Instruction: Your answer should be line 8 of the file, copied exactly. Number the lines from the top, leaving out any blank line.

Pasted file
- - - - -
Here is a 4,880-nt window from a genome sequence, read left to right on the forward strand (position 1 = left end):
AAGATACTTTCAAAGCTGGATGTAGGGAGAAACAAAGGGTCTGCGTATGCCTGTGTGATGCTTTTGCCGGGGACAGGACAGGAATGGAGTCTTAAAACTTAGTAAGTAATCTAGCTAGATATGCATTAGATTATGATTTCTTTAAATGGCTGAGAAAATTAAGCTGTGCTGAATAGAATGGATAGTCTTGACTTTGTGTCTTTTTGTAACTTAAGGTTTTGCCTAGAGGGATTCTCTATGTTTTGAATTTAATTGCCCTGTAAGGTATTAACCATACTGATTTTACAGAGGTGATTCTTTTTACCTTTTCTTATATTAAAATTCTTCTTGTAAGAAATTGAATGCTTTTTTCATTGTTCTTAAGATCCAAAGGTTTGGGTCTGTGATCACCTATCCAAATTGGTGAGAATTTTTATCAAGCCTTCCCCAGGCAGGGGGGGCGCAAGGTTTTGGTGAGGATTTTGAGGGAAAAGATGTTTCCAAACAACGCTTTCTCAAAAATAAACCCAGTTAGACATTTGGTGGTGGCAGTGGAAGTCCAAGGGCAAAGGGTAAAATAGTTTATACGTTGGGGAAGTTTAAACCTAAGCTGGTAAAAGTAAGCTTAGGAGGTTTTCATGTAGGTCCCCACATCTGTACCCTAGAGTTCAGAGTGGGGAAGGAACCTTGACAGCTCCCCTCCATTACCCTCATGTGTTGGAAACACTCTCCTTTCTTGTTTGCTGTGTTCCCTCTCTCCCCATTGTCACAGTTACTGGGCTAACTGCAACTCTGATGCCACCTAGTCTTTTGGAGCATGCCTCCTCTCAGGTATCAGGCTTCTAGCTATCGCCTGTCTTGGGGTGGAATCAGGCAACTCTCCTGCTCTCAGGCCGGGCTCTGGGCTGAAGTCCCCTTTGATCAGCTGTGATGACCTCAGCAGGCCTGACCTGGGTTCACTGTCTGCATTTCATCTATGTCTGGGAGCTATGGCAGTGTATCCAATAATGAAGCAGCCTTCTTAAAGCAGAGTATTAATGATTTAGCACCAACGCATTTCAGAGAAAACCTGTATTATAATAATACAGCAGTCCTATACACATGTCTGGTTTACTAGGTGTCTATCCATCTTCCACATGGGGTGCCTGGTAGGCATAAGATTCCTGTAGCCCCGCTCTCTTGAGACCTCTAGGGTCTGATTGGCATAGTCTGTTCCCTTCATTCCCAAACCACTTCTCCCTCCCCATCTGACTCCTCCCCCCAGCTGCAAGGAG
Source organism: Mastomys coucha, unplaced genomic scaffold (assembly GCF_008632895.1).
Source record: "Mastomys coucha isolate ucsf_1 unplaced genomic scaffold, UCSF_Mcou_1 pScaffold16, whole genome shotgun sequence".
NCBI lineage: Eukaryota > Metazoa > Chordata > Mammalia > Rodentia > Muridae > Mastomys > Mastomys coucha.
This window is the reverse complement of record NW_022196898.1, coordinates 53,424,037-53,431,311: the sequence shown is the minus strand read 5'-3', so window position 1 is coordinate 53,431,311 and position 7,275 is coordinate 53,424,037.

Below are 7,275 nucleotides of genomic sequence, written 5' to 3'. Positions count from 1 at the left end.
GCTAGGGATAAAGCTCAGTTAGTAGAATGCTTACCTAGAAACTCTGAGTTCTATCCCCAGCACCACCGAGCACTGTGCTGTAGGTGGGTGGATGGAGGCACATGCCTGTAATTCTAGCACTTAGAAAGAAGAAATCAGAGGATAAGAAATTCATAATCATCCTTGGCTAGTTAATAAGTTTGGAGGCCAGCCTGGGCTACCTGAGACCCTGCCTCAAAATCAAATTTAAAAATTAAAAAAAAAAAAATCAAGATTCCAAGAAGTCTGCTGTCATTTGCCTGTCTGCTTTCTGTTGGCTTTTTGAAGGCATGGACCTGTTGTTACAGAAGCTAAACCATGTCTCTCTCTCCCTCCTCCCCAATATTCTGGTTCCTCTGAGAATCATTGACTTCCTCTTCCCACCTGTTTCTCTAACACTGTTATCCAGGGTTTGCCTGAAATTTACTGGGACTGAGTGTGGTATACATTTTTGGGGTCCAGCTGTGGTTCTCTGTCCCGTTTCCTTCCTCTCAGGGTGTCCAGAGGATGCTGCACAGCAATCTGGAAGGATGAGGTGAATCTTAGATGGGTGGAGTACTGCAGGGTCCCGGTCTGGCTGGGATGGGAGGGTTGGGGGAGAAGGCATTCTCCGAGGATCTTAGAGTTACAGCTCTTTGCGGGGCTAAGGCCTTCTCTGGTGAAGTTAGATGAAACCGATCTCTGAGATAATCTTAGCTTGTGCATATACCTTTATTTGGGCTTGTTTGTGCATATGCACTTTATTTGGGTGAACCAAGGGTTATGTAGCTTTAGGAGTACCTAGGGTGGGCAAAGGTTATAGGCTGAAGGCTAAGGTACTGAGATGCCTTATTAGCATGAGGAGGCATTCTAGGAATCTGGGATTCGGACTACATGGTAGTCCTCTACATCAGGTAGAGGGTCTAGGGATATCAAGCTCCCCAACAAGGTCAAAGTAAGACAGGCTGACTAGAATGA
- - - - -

GCTAGGGATAAAGCTCAGTTAGTAGAATGCTTACCTAGAAACTCTGAGTTCTATCCCCAGCACCACCGAGCACTGTGCTGTAGGTGGGTGGATGGAGGCACATGCCTGTAATTCTAGCACTTAGAAAGAAGAAATCAGAGGATAAGAAATTCATAATCATCCTTGGCTAGTTAATAAGTTTGGAGGCCAGCCTGGGCTACCTGAGACCCTGCCTCAAAATCAAATTTAAAAATTAAAAAAAAAAAAATCAAGATTCCAAGAAGTCTGCTGTCATTTGCCTGTCTGCTTTCTGTTGGCTTTTTGAAGGCATGGACCTGTTGTTACAGAAGCTAAACCATGTCTCTCTCTCCCTCCTCCCCAATATTCTGGTTCCTCTGAGAATCATTGACTTCCTCTTCCCACCTGTTTCTCTAACACTGTTATCCAGGGTTTGCCTGAAATTTACTGGGACTGAGTGTGGTATACATTTTTGGGGTCCAGCTGTGGTTCTCTGTCCCGTTTCCTTCCTCTCAGGGTGTCCAGAGGATGCTGCACAGCAATCTGGAAGGATGAGGTGAATCTTAGATGGGTGGAGTACTGCAGGGTCCCGGTCTGGCTGGGATGGGAGGGTTGGGGGAGAAGGCATTCTCCGAGGATCTTAGAGTTACAGCTCTTTGCGGGGCTAAGGCCTTCTCTGGTGAAGTTAGATGAAACCGATCTCTGAGATAATCTTAGCTTGTGCATATACCTTTATTTGGGCTTGTTTGTGCATATGCACTTTATTTGGGTGAACCAAGGGTTATGTAGCTTTAGGAGTACCTAGGGTGGGCAAAGGTTATAGGCTGAAGGCTAAGGTACTGAGATGCCTTATTAGCATGAGGAGGCATTCTAGGAATCTGGGATTCGGACTACATGGTAGTCCTCTACATCAGGTAGAGGGTCTAGGGATATCAAGCTCCCCAACAAGGTCAAAGTAAGACAGGCTGACTAGAATGA